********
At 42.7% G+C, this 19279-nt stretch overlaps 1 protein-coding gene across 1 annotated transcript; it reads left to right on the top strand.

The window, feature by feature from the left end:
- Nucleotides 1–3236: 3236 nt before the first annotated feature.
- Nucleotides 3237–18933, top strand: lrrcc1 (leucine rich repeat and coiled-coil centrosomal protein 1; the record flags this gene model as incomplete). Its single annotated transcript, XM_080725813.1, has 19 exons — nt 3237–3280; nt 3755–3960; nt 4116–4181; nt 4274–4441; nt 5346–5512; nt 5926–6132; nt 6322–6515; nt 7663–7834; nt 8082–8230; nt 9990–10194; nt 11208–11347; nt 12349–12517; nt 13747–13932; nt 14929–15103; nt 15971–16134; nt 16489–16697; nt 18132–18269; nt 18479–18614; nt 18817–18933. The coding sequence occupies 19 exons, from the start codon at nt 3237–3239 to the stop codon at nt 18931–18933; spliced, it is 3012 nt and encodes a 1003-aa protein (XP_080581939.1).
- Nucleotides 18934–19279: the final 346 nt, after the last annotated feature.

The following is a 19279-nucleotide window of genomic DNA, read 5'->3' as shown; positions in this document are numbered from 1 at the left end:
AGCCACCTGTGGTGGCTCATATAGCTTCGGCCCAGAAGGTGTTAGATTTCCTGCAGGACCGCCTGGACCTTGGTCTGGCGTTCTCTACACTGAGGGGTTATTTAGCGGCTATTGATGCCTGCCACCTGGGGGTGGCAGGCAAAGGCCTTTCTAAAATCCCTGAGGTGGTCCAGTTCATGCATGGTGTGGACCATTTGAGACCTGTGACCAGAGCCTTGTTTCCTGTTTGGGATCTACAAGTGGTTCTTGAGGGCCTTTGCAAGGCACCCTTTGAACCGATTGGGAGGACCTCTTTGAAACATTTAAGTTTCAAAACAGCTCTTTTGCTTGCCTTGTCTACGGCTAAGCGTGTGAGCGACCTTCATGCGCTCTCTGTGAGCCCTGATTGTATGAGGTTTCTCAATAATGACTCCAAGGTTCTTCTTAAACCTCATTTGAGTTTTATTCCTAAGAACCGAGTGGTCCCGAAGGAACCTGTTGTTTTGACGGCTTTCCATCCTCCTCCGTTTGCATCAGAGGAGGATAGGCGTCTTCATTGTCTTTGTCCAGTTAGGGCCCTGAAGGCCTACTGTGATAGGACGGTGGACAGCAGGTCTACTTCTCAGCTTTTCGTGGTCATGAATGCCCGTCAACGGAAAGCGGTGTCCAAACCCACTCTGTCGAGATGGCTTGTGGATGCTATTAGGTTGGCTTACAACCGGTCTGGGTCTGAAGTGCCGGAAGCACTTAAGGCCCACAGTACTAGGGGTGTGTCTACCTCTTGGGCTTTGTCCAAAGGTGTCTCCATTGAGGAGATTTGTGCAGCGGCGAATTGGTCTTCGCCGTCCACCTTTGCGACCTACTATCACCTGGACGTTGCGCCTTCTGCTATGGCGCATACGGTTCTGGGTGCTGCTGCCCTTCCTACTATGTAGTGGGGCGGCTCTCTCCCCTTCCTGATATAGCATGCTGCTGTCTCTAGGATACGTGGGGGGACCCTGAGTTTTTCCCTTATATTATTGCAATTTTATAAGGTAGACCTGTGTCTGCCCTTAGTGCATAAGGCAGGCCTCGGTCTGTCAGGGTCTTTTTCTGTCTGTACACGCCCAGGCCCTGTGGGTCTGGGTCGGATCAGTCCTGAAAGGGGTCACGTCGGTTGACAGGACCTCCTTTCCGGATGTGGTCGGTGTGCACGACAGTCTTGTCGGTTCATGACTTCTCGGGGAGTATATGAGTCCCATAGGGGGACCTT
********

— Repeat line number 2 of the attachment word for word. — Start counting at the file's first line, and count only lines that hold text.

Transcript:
The window, feature by feature from the left end: